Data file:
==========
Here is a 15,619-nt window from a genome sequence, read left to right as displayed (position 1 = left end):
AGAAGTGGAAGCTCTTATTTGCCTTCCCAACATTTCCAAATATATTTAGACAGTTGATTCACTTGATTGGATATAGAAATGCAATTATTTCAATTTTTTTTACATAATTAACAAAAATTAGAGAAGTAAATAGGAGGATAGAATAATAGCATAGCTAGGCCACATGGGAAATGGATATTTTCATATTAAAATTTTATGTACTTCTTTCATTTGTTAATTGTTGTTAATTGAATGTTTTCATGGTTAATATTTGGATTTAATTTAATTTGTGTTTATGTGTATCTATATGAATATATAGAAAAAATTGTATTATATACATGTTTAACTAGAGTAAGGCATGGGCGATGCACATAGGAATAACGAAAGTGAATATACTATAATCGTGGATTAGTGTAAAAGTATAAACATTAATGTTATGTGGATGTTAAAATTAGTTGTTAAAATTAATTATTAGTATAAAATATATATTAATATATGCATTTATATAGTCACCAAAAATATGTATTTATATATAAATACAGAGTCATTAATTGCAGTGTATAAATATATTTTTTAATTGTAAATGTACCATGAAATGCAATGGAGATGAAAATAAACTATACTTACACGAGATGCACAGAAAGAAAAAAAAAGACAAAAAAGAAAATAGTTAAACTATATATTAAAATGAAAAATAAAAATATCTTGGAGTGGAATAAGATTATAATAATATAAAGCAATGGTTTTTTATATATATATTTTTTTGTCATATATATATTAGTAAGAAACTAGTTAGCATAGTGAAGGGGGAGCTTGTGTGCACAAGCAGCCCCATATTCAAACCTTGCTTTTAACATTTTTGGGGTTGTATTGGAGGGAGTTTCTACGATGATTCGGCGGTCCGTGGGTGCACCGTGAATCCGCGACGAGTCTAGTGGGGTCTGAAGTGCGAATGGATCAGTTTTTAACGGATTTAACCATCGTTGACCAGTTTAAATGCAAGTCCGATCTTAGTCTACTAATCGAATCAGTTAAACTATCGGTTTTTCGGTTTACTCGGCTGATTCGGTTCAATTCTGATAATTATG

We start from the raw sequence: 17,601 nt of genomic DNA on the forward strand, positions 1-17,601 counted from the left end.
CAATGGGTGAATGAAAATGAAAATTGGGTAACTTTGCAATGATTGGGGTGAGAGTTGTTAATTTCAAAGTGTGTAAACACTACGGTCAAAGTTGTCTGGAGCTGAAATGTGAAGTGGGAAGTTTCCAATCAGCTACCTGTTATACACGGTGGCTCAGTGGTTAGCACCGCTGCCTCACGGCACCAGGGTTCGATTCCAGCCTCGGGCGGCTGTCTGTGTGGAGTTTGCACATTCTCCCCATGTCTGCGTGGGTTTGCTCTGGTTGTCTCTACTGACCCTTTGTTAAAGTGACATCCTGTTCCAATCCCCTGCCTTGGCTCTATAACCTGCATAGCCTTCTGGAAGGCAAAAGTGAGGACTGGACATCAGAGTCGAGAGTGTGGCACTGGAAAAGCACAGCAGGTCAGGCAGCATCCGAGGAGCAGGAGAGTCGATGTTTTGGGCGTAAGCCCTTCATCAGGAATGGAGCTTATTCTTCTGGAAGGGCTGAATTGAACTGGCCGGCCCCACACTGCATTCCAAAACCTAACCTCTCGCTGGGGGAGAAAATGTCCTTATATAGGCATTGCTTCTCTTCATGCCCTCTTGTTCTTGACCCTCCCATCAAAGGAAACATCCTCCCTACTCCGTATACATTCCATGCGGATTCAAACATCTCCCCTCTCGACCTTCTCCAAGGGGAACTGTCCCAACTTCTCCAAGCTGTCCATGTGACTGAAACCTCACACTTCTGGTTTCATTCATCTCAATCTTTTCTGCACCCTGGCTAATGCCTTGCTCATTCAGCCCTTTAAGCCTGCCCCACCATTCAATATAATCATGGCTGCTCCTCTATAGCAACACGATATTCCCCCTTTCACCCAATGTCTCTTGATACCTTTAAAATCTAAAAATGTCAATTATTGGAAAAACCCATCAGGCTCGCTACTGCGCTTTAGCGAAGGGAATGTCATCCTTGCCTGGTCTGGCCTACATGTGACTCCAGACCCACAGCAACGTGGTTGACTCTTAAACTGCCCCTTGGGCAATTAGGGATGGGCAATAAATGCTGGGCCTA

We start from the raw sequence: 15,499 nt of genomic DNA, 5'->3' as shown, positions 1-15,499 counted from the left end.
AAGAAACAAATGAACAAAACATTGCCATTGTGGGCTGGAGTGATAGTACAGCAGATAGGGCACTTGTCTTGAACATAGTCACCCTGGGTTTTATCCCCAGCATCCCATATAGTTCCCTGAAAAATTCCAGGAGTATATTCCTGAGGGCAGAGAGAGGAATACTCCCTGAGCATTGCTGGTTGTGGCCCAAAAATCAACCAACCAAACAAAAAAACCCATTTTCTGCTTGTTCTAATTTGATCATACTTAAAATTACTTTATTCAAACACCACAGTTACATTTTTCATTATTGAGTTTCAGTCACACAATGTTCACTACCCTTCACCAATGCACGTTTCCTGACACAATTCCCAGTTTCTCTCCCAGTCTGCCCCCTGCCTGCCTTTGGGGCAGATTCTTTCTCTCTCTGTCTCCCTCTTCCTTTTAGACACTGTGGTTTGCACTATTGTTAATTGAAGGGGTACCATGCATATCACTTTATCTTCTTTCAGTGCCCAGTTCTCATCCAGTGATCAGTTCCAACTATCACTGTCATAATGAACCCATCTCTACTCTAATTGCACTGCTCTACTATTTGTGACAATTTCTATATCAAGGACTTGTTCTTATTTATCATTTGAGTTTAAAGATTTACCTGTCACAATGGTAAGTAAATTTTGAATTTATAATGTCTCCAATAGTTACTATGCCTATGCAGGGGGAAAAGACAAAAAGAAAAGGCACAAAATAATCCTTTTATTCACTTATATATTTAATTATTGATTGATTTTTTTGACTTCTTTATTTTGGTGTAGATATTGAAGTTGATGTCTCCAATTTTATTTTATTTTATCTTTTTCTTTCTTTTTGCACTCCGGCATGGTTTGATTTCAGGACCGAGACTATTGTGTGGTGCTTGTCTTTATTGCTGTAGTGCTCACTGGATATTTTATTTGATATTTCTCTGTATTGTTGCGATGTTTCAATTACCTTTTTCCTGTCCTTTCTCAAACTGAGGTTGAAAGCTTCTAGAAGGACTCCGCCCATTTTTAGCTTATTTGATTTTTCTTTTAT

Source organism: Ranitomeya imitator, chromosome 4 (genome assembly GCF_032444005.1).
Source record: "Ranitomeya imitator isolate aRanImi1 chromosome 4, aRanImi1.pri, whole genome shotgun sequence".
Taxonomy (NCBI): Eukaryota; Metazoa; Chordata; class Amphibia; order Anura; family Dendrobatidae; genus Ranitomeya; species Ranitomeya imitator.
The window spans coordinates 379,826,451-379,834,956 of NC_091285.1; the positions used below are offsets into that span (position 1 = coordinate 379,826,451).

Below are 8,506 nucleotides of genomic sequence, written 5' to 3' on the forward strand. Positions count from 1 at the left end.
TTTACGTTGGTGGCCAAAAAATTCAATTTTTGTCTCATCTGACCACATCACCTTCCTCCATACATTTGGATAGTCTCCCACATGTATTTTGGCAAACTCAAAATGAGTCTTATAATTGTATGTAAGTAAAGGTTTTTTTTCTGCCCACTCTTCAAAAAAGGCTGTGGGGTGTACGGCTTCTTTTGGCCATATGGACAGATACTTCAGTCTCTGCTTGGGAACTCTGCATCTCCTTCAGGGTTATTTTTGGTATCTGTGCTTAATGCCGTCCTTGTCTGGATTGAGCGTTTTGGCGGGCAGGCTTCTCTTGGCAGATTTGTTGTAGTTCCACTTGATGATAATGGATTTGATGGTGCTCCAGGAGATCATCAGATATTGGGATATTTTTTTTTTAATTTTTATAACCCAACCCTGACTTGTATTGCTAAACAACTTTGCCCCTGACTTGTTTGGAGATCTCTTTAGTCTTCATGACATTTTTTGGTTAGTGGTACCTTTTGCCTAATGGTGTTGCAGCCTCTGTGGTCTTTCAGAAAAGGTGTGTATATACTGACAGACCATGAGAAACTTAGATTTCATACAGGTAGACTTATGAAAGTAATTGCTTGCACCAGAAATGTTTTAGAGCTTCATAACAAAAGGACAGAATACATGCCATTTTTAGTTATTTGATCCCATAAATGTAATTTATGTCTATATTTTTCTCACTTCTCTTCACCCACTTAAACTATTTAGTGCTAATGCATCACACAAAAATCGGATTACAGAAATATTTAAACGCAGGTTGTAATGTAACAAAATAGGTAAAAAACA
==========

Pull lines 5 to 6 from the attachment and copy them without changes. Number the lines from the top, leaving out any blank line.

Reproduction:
We start from the raw sequence: 15,499 nt of genomic DNA, 5'->3' as shown, positions 1-15,499 counted from the left end.
AAGAAACAAATGAACAAAACATTGCCATTGTGGGCTGGAGTGATAGTACAGCAGATAGGGCACTTGTCTTGAACATAGTCACCCTGGGTTTTATCCCCAGCATCCCATATAGTTCCCTGAAAAATTCCAGGAGTATATTCCTGAGGGCAGAGAGAGGAATACTCCCTGAGCATTGCTGGTTGTGGCCCAAAAATCAACCAACCAAACAAAAAAACCCATTTTCTGCTTGTTCTAATTTGATCATACTTAAAATTACTTTATTCAAACACCACAGTTACATTTTTCATTATTGAGTTTCAGTCACACAATGTTCACTACCCTTCACCAATGCACGTTTCCTGACACAATTCCCAGTTTCTCTCCCAGTCTGCCCCCTGCCTGCCTTTGGGGCAGATTCTTTCTCTCTCTGTCTCCCTCTTCCTTTTAGACACTGTGGTTTGCACTATTGTTAATTGAAGGGGTACCATGCATATCACTTTATCTTCTTTCAGTGCCCAGTTCTCATCCAGTGATCAGTTCCAACTATCACTGTCATAATGAACCCATCTCTACTCTAATTGCACTGCTCTACTATTTGTGACAATTTCTATATCAAGGACTTGTTCTTATTTATCATTTGAGTTTAAAGATTTACCTGTCACAATGGTAAGTAAATTTTGAATTTATAATGTCTCCAATAGTTACTATGCCTATGCAGGGGGAAAAGACAAAAAGAAAAGGCACAAAATAATCCTTTTATTCACTTATATATTTAATTATTGATTGATTTTTTTGACTTCTTTATTTTGGTGTAGATATTGAAGTTGATGTCTCCAATTTTATTTTATTTTATCTTTTTCTTTCTTTTTGCACTCCGGCATGGTTTGATTTCAGGACCGAGACTATTGTGTGGTGCTTGTCTTTATTGCTGTAGTGCTCACTGGATATTTTATTTGATATTTCTCTGTATTGTTGCGATGTTTCAATTACCTTTTTCCTGTCCTTTCTCAAACTGAGGTTGAAAGCTTCTAGAAGGACTCCGCCCATTTTTAGCTTATTTGATTTTTCTTTTAT